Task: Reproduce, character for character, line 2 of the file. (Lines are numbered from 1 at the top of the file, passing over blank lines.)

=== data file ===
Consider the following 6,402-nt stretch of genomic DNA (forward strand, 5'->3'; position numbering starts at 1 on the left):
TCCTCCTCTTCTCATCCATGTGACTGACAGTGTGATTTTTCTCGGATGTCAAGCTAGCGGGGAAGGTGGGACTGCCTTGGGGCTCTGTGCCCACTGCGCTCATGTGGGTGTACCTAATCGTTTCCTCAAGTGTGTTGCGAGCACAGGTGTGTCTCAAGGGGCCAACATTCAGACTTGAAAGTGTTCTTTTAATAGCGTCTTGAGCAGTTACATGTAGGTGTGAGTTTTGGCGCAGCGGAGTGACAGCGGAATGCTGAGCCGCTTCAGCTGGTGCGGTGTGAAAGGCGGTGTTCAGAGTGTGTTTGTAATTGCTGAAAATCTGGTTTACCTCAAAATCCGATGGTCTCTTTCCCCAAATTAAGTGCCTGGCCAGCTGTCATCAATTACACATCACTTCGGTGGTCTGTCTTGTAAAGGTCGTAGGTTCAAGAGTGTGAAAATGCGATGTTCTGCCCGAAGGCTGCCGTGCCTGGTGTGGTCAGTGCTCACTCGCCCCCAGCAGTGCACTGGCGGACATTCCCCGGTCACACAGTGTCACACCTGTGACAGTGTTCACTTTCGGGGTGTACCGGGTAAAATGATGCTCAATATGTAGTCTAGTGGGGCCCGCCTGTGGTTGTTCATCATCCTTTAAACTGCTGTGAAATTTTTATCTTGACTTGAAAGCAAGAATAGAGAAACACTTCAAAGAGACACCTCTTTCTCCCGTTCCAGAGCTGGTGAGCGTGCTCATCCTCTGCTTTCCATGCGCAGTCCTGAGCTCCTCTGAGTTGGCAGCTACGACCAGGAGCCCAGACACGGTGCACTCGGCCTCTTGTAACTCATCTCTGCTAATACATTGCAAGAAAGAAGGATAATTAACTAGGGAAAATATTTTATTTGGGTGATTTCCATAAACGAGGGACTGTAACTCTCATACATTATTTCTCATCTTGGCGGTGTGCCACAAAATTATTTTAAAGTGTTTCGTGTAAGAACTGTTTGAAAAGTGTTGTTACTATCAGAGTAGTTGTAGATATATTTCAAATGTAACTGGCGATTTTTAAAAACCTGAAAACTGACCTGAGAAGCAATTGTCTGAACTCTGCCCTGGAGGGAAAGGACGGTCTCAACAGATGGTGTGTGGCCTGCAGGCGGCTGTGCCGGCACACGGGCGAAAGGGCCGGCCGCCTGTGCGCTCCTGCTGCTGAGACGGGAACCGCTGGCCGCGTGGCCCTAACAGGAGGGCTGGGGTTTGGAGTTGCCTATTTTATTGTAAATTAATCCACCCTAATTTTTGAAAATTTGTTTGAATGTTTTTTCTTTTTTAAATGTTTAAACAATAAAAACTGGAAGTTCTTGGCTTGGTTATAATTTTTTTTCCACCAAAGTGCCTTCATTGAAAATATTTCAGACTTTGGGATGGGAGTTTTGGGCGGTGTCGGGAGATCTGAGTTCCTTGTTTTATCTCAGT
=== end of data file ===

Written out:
TCCTCCTCTTCTCATCCATGTGACTGACAGTGTGATTTTTCTCGGATGTCAAGCTAGCGGGGAAGGTGGGACTGCCTTGGGGCTCTGTGCCCACTGCGCTCATGTGGGTGTACCTAATCGTTTCCTCAAGTGTGTTGCGAGCACAGGTGTGTCTCAAGGGGCCAACATTCAGACTTGAAAGTGTTCTTTTAATAGCGTCTTGAGCAGTTACATGTAGGTGTGAGTTTTGGCGCAGCGGAGTGACAGCGGAATGCTGAGCCGCTTCAGCTGGTGCGGTGTGAAAGGCGGTGTTCAGAGTGTGTTTGTAATTGCTGAAAATCTGGTTTACCTCAAAATCCGATGGTCTCTTTCCCCAAATTAAGTGCCTGGCCAGCTGTCATCAATTACACATCACTTCGGTGGTCTGTCTTGTAAAGGTCGTAGGTTCAAGAGTGTGAAAATGCGATGTTCTGCCCGAAGGCTGCCGTGCCTGGTGTGGTCAGTGCTCACTCGCCCCCAGCAGTGCACTGGCGGACATTCCCCGGTCACACAGTGTCACACCTGTGACAGTGTTCACTTTCGGGGTGTACCGGGTAAAATGATGCTCAATATGTAGTCTAGTGGGGCCCGCCTGTGGTTGTTCATCATCCTTTAAACTGCTGTGAAATTTTTATCTTGACTTGAAAGCAAGAATAGAGAAACACTTCAAAGAGACACCTCTTTCTCCCGTTCCAGAGCTGGTGAGCGTGCTCATCCTCTGCTTTCCATGCGCAGTCCTGAGCTCCTCTGAGTTGGCAGCTACGACCAGGAGCCCAGACACGGTGCACTCGGCCTCTTGTAACTCATCTCTGCTAATACATTGCAAGAAAGAAGGATAATTAACTAGGGAAAATATTTTATTTGGGTGATTTCCATAAACGAGGGACTGTAACTCTCATACATTATTTCTCATCTTGGCGGTGTGCCACAAAATTATTTTAAAGTGTTTCGTGTAAGAACTGTTTGAAAAGTGTTGTTACTATCAGAGTAGTTGTAGATATATTTCAAATGTAACTGGCGATTTTTAAAAACCTGAAAACTGACCTGAGAAGCAATTGTCTGAACTCTGCCCTGGAGGGAAAGGACGGTCTCAACAGATGGTGTGTGGCCTGCAGGCGGCTGTGCCGGCACACGGGCGAAAGGGCCGGCCGCCTGTGCGCTCCTGCTGCTGAGACGGGAACCGCTGGCCGCGTGGCCCTAACAGGAGGGCTGGGGTTTGGAGTTGCCTATTTTATTGTAAATTAATCCACCCTAATTTTTGAAAATTTGTTTGAATGTTTTTTCTTTTTTAAATGTTTAAACAATAAAAACTGGAAGTTCTTGGCTTGGTTATAATTTTTTTTCCACCAAAGTGCCTTCATTGAAAATATTTCAGACTTTGGGATGGGAGTTTTGGGCGGTGTCGGGAGATCTGAGTTCCTTGTTTTATCTCAGT